The frightening news for credit unions that stumbled and stayed down due to Sandy: their days may be numbered.
“Prolonged events like this may put some credit unions out of business,” said Collins. “You may not know why members are leaving. But some will.”
“You have to invest, test and document your disaster recovery plans, and you have to come to the realization that regardless of size, this is something you have to invest in. You will lose members if their accounts aren’t available.”
“I would agree, some institutions will lose customers. When disaster hits, you need the infrastructure to deal with it to provide services. Smaller financial institutions will take the biggest hit,” said John Reeder, a consultant with Foundstone, a company that helps customers manage vulnerabilities.
A fact is that while rigorous disaster recovery and business continuity planning get expensive, much can be done with little or no money. Collins, for instance, urges Xtend customers to form informal mutual assistance networks, where if one institution goes down, it may be able to open a teller station at another institution. He also knows cases where a credit union let another temporarily house its executive team in their building. “A credit union needs to know who its partners are, who will help in the event of an emergency,” said Collins.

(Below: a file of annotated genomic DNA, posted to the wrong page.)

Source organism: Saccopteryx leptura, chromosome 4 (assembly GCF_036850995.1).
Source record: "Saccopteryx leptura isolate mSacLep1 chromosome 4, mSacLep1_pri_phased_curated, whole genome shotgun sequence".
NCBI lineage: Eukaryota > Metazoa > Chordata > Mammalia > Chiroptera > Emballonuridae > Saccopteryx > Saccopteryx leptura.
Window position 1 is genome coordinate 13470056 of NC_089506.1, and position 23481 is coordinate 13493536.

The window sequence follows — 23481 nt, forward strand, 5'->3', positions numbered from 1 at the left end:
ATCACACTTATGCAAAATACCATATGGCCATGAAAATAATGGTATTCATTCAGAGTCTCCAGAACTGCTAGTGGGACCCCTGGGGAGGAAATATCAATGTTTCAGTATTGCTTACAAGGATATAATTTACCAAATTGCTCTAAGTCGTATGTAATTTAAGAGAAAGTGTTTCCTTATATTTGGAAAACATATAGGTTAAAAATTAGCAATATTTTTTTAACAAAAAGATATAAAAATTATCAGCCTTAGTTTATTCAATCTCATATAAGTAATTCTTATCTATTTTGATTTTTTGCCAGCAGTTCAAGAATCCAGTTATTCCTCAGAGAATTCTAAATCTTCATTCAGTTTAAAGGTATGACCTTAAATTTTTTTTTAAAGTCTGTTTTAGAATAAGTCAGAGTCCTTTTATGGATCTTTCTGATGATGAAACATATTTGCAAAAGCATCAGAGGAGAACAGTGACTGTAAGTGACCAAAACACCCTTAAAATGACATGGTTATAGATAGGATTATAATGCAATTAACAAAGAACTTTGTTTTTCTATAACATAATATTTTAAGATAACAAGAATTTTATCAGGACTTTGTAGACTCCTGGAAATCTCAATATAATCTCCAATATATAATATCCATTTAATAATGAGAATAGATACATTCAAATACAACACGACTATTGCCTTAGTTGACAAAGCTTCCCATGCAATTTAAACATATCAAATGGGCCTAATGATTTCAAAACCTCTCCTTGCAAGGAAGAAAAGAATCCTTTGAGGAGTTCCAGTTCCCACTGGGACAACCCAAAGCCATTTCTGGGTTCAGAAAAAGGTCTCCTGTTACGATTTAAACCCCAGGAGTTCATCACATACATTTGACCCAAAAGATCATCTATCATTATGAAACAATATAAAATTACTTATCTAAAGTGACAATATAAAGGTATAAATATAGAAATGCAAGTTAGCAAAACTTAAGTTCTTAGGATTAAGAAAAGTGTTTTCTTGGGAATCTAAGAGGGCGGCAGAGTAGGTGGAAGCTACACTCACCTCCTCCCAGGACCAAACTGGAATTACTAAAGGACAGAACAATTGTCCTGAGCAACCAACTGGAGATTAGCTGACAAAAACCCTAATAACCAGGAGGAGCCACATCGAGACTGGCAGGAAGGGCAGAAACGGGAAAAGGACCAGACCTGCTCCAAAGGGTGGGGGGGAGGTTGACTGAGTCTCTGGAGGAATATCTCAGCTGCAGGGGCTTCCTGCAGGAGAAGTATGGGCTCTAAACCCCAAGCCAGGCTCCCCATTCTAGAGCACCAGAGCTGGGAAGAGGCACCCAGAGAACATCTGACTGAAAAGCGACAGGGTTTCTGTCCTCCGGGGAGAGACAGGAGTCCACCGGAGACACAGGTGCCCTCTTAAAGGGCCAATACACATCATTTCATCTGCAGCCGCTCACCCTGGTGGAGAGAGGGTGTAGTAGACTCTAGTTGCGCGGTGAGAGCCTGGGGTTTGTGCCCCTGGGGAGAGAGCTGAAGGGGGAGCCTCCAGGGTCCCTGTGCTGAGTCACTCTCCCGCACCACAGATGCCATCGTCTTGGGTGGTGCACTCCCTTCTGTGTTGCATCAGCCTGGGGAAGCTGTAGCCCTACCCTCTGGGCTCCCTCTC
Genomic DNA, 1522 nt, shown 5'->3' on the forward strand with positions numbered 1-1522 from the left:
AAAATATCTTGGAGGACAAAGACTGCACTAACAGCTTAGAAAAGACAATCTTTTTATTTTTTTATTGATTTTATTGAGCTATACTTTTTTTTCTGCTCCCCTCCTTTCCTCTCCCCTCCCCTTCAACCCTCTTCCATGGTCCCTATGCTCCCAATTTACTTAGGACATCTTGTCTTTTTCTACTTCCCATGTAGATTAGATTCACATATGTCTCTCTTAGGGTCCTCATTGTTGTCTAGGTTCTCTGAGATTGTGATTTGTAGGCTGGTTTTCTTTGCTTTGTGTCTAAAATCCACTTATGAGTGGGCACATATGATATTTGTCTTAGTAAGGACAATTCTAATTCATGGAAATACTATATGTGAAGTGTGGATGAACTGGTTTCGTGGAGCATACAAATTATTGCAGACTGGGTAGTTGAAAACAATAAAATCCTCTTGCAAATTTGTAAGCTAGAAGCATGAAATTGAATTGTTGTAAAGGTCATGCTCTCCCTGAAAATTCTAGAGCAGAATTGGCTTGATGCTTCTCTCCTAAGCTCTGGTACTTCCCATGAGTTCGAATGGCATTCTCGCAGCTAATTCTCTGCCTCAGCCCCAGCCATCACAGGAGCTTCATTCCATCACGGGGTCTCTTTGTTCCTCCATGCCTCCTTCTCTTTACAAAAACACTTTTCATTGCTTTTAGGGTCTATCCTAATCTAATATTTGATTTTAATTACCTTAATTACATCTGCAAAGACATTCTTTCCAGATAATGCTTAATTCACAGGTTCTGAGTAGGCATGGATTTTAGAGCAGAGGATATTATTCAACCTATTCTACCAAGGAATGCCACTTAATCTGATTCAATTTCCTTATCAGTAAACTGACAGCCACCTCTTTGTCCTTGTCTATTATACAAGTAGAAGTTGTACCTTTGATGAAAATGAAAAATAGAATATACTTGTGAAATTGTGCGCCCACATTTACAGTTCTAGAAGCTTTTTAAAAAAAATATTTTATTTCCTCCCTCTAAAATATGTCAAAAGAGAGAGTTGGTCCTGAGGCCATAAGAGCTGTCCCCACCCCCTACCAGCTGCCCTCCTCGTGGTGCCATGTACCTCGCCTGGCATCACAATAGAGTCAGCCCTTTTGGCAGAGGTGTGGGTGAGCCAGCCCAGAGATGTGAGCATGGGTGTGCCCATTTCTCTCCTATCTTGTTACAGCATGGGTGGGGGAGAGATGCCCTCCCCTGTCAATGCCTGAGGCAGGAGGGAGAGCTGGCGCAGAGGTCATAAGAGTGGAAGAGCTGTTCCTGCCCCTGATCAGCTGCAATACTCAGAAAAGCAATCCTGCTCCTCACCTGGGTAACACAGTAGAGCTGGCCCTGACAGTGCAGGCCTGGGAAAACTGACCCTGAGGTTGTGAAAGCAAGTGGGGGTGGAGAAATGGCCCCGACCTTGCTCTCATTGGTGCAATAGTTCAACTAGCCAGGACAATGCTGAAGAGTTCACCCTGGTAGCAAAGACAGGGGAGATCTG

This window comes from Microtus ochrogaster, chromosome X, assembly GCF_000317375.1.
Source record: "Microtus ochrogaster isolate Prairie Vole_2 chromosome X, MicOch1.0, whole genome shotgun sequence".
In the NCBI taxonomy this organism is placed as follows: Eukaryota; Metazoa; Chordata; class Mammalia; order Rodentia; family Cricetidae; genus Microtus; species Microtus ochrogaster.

The experts are unanimous in believing that the Sandy aftermath will trigger greater vigor on the part of NCUA examiners in looking into an institution’s disaster planning. The expectation also is that examiners will look for more tangible proof that boards of directors have informed themselves about their institution’s disaster readiness.
Gerber said that FFIEC currently provides benchmarks for recovery.
“FFIEC is clear that an institution has to have a plan for resuming operations ‘in a reasonable amount of time’–that usually is defined as 24 hour for core systems and 72 hours for all systems.”
There also is room to debate what constitutes adequate protection. A particular thorn of contention is how far away a backup system should be. The current minimum number thrown out by many experts is 200 miles, although TruStone’s Thompson said his institution is more comfortable with a 300 miles distance. The underlying idea is that backups have to be far enough away not to be engulfed by the same event that knocked out an institution’s main systems and, in the case of a super storm such as Hurricane Sandy, that means backups have to be very far away indeed.
Examiners, added Gerber, already have been saying they want to see more data from full tests of disaster systems–usually generated in simulated system failures where the institution goes through a mock hurricane, then details how long recovery takes in each sector of the operation.
“Anybody can back up your data. The question is, how long does it take to retrieve when you need it?”The answer, for all except systems that undergo frequent and rigorous tests, is that restoration typically takes much longer than anticipated.
“You just need to invest,” said Collins. “You need to make business resiliency a priority. You need to test it. And you need to test it again. When you need it, you want to know your system will be there.”